Patience is a virtud which rewards those who know how to wait. In the cigar world, two processes exemplify this perseverance and have time as a close ally: fermentation and ageing.

The first of these stages is the fermentation of tobacco leaves. Once they have been collected and selected for each of the parts which form the cigar, we create a pile of 40 or 50 leaves. These have to be from the same class and characteristics to achieve an identical degree of smoothness and humidity. This homogeneity is essential as it will allow us to roll them without breaking. The stage of heating and moistening, as well as dehydrating the leaves, also smoothens its combustion properties.

These piles, also known as gavillas, start then to ferment in the fermentation room, getting rid of chlorophyll and sap until they reach the optimum texture and consistency. To achieve the desired results is key to control room temperature as it naturally increases during this process. It is very important to check humidity levels and make sure that these stay between 65 and 70 degrees. To guarantee that every leaf will reach the same level of uniformity, we need to move the pile so that all leaves go through the centre where this process is more effective.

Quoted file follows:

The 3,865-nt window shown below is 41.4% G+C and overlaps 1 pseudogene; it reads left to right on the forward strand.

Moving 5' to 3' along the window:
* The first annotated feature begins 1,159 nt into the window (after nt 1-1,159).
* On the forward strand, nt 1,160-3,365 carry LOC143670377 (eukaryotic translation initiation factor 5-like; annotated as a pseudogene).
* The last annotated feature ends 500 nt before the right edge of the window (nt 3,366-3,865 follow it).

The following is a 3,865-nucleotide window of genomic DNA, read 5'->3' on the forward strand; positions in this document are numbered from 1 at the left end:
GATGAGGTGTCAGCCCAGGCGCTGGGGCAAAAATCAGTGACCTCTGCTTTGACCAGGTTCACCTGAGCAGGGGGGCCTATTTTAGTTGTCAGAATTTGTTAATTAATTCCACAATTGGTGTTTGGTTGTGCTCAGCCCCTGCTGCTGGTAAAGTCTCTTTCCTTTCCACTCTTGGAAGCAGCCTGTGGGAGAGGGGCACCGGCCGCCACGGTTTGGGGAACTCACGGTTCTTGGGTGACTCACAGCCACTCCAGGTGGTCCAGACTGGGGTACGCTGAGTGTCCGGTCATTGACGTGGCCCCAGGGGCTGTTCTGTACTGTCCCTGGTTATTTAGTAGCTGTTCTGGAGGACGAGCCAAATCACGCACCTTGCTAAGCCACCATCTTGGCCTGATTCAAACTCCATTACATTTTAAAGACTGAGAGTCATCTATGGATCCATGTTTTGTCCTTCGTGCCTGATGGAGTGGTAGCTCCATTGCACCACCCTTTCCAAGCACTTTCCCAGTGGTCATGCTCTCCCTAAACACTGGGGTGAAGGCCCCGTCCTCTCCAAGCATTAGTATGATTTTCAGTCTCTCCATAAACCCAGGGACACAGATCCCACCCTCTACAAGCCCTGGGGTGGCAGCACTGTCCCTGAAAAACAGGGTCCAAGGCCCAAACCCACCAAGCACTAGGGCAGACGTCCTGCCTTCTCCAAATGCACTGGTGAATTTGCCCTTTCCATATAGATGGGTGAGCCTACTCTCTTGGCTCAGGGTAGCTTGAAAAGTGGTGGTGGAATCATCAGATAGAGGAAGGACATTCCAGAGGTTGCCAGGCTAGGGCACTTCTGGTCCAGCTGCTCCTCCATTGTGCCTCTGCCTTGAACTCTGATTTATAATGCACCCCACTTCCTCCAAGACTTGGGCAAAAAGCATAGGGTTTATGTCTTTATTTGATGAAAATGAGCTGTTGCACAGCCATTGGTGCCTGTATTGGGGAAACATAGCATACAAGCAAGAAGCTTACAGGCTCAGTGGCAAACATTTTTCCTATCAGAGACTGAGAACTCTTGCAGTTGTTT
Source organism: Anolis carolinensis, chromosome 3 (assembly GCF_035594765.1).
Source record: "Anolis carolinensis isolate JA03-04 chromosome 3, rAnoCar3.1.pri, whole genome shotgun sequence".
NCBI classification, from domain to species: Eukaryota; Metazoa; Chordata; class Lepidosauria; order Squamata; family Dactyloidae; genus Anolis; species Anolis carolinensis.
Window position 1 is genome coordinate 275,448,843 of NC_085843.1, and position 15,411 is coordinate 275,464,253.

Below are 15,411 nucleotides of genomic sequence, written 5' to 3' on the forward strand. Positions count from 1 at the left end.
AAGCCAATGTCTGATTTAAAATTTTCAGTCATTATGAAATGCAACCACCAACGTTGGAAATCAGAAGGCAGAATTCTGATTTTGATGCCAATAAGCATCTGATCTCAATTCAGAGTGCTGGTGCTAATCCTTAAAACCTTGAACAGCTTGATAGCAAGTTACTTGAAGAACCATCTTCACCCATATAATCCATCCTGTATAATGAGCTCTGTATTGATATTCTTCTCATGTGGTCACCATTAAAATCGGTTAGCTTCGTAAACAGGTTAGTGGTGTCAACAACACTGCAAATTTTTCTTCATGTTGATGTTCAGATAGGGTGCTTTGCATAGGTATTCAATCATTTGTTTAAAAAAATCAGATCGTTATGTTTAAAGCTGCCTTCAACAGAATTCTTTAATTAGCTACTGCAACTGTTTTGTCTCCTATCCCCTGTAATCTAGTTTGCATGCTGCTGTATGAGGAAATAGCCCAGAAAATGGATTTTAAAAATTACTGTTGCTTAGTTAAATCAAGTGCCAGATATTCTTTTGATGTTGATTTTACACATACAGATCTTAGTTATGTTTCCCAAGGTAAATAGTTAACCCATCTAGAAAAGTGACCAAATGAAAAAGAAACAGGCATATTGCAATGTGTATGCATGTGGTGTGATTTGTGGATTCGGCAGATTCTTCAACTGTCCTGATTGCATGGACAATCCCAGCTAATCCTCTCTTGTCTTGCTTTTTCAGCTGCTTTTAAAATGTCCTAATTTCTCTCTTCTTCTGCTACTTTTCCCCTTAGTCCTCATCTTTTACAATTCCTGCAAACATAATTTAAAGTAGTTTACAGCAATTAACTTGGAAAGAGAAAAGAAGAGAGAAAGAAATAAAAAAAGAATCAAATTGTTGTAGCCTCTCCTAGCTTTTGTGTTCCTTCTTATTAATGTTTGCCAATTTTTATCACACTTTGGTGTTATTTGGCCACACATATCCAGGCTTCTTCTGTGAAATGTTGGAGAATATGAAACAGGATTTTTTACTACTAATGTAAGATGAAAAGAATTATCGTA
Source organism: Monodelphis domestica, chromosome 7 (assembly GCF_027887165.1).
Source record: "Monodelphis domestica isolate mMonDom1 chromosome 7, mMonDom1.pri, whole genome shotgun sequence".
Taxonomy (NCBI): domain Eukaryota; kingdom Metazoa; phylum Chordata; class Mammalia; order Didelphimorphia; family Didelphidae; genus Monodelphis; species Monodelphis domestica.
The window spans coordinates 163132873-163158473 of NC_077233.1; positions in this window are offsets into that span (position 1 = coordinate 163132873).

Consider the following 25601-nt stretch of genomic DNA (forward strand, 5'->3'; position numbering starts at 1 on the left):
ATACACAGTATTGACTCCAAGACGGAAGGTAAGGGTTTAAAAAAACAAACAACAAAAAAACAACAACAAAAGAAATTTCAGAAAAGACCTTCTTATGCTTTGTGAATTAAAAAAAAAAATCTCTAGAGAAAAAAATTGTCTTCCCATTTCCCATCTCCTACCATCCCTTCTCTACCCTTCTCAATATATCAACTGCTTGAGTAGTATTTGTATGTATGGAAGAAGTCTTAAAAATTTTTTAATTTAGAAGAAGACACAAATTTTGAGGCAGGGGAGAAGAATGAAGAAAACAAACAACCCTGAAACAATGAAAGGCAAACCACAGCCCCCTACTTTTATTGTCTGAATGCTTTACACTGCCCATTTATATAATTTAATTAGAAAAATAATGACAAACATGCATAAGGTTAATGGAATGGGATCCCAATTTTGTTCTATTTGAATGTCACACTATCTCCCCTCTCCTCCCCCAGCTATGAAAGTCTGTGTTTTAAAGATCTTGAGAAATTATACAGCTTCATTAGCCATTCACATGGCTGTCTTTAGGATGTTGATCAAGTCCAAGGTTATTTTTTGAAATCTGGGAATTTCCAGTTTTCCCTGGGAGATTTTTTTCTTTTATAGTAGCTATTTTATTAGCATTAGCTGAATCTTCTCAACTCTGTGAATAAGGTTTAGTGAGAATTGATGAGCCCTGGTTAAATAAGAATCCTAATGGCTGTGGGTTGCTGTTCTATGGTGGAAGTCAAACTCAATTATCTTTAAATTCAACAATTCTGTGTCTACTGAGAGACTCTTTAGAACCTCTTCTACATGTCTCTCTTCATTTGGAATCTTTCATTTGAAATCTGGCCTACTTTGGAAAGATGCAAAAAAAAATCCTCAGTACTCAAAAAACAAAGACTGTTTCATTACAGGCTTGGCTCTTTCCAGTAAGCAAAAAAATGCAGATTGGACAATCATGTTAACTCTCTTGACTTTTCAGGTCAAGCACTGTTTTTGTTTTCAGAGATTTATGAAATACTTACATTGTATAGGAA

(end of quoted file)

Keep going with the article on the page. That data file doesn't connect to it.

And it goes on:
The fermentation stage is partly responsible for the nuances, aromas and flavours which distinguish the cigar, as well as eliminating impurities from the leaves like the excess of nicotine, nitrogen and resin. Once this process ends, the dehydrated leaves are pressed and packed to prepare them for the aging stage which takes place in chambers specially designed for this purpose. This phase can last various years during which the tobacco gains more intensity, body and complexity.

The selected leaves used for KOLUMBUS’s cigars age in Spanish cedar chambers, a type of wood which as well as contributing positively to the final results of this complex process, is also the material responsible for the correct storage of the cigars.